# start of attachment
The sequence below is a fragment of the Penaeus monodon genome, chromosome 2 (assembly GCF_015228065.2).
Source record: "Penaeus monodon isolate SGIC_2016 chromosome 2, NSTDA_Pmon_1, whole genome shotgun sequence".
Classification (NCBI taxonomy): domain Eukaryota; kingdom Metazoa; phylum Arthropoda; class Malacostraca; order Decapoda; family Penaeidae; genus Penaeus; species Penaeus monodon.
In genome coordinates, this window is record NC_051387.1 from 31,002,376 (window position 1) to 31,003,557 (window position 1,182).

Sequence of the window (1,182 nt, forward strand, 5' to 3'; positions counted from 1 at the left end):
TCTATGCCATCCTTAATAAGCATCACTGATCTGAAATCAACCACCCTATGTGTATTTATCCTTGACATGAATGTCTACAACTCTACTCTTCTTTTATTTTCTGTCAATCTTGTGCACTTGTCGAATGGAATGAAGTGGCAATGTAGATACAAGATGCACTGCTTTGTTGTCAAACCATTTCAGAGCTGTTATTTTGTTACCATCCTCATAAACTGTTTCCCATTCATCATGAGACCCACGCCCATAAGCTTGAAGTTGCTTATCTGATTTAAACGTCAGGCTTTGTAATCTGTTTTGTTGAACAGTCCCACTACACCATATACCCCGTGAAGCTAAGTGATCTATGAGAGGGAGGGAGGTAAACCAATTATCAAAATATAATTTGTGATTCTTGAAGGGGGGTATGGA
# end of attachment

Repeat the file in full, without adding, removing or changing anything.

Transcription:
The sequence below is a fragment of the Penaeus monodon genome, chromosome 2 (assembly GCF_015228065.2).
Source record: "Penaeus monodon isolate SGIC_2016 chromosome 2, NSTDA_Pmon_1, whole genome shotgun sequence".
Classification (NCBI taxonomy): domain Eukaryota; kingdom Metazoa; phylum Arthropoda; class Malacostraca; order Decapoda; family Penaeidae; genus Penaeus; species Penaeus monodon.
In genome coordinates, this window is record NC_051387.1 from 31,002,376 (window position 1) to 31,003,557 (window position 1,182).

Sequence of the window (1,182 nt, forward strand, 5' to 3'; positions counted from 1 at the left end):
TCTATGCCATCCTTAATAAGCATCACTGATCTGAAATCAACCACCCTATGTGTATTTATCCTTGACATGAATGTCTACAACTCTACTCTTCTTTTATTTTCTGTCAATCTTGTGCACTTGTCGAATGGAATGAAGTGGCAATGTAGATACAAGATGCACTGCTTTGTTGTCAAACCATTTCAGAGCTGTTATTTTGTTACCATCCTCATAAACTGTTTCCCATTCATCATGAGACCCACGCCCATAAGCTTGAAGTTGCTTATCTGATTTAAACGTCAGGCTTTGTAATCTGTTTTGTTGAACAGTCCCACTACACCATATACCCCGTGAAGCTAAGTGATCTATGAGAGGGAGGGAGGTAAACCAATTATCAAAATATAATTTGTGATTCTTGAAGGGGGGTATGGA